The non-profit South Dakota Housing Development Authority (SDHDA) offers a range of services aimed at low-to-moderate income South Dakotans. This self-sustaining agency works with local lenders to offer low interest, 30-year-fixed rate mortgages. It also offers cash assistance and educational programs designed for first-time homebuyers.
To qualify, you must meet gross household income limits based on county. The property you’re considering can’t exceed the current purchase price maximum of $250,200. In addition, you must be a first-time homebuyer to qualify for an SDHDA loan. The SDHDA waives the first-time homebuyer requirement for eligible U.S. military veterans.
Interest rates, down payments and other factors depend on your individual situation. To learn more, you’d have to contact an SDHDA-participating lender. You can find their contact info on the SDHDA website. You should also ask about any down payment assistance programs you may qualify for.
Governor’s House Program
|Pros||– Low-cost housing available for elderly South Dakotans with disabilities |
– Low-income families can qualify as well
|Cons||– Does not offer mortgages |
– Strict Income limits
– You’re responsible for foundation, utilities and other components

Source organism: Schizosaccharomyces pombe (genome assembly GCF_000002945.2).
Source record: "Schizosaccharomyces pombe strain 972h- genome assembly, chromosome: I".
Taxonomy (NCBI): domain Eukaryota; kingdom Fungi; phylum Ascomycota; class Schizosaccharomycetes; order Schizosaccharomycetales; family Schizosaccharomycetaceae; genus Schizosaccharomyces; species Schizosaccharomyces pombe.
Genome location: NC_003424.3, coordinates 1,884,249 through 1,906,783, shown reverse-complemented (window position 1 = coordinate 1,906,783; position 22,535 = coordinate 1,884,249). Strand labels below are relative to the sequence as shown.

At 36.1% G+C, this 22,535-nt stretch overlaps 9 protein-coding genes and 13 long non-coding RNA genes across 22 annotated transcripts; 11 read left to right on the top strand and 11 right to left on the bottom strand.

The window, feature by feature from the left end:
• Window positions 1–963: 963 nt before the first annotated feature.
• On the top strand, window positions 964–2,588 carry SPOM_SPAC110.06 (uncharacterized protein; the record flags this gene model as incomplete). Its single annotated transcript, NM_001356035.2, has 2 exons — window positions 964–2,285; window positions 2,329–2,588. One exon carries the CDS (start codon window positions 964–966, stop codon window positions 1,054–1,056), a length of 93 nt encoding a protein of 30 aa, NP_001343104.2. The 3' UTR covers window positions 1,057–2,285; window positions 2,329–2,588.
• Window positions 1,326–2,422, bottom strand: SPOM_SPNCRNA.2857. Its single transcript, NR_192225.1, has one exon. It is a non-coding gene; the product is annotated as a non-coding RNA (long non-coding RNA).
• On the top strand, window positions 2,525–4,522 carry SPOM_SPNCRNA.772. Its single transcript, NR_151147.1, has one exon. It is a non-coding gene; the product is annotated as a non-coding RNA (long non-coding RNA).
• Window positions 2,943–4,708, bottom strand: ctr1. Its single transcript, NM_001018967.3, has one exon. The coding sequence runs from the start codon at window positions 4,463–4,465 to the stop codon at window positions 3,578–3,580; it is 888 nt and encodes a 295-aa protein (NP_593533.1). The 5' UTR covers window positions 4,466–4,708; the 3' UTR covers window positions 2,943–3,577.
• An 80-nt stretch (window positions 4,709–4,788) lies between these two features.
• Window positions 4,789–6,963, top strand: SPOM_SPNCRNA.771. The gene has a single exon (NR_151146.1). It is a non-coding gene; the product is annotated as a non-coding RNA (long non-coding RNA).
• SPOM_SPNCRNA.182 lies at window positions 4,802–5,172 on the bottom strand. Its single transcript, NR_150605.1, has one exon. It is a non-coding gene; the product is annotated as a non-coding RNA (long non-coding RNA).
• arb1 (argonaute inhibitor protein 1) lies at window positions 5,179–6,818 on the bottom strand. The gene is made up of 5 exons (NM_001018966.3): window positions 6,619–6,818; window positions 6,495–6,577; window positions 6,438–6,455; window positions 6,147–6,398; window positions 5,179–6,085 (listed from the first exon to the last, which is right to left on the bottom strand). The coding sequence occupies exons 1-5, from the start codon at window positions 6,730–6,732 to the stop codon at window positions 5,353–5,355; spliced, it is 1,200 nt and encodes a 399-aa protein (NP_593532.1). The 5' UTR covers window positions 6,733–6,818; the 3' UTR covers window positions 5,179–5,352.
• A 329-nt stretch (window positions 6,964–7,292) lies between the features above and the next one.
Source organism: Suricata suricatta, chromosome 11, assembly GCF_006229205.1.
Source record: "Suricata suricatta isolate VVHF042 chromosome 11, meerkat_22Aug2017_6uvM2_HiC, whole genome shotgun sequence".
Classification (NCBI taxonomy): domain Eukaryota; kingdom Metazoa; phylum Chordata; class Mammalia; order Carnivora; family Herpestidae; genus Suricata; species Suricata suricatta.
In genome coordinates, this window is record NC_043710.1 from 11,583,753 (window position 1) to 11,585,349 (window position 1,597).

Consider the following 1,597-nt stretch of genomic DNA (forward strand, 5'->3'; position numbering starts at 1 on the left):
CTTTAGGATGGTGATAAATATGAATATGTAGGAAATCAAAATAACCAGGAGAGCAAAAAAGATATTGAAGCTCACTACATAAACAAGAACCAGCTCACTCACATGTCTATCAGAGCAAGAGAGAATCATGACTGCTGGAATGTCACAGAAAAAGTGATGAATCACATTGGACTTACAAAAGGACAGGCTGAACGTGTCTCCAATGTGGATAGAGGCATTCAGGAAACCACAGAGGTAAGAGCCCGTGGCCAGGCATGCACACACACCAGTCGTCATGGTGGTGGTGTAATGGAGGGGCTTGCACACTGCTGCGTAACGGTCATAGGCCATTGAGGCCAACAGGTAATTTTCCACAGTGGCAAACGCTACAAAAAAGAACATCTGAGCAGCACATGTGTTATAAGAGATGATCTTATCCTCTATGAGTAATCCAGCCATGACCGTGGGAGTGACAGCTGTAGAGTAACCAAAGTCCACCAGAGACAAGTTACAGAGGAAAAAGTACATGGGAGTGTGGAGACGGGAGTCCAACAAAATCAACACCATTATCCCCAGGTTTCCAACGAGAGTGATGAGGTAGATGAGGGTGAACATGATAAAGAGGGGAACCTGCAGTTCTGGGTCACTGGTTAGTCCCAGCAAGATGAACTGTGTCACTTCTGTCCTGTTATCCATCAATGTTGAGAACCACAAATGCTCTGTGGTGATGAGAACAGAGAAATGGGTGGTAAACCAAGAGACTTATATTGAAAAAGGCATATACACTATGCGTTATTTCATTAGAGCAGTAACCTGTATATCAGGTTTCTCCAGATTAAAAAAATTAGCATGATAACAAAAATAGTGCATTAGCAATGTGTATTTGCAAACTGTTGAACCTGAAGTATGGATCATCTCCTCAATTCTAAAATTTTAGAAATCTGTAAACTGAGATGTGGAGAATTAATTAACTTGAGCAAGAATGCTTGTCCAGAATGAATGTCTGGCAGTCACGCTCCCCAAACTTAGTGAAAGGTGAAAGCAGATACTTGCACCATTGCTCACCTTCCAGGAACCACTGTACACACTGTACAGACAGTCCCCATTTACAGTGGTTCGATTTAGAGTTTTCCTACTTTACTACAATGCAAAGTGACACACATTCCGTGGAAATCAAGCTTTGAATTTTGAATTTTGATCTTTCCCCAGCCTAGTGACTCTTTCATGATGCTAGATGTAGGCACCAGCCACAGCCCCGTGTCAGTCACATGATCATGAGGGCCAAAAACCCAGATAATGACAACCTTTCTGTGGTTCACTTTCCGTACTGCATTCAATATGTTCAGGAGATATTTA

|Eligibility||– Meet income limits|
|Best For||– Low-income South Dakotans|
The Governor’s House Program exists under the SDHDA. It helps elderly South Dakotans with disabilities and low-income families become homeowners. The program sets income limits each year.
To qualify, household income can’t breach a $49,910 limit for couples or individuals. That limit rises to $57,040 for families. Furthermore, families and individuals under the age of 62 must have a net worth less than $90,000. The net income for families and individuals older than 62 must fall between $100,000 and $175,000. These funds must come in the form of liquid assets.
In addition, the program sets the following current home price maximums
- $49,700 for two-bedroom dwellings
- $56,700 for three-bedroom dwellings
According to the SDHDA, the program keeps housing costs low because inmates build these properties through the Governor’s Inmate Training Program. In addition, you’re responsible for the following:
- Building permit
- Lot, foundation, floor coverings and appliances
- Utility hookups
Grow South Dakota
|Pros||– Down payment assistance |
– 0% deferred-interest mortgage
|Cons||– Meet specific underwriting criteria set by lender |
– Program can’t fund mobile homes unless they’re on a permanent foundation with property owned
|Eligibility||– Meet specific requirements set by lender you work with|
|Best For||– South Dakotans having trouble funding down payments and closing costs|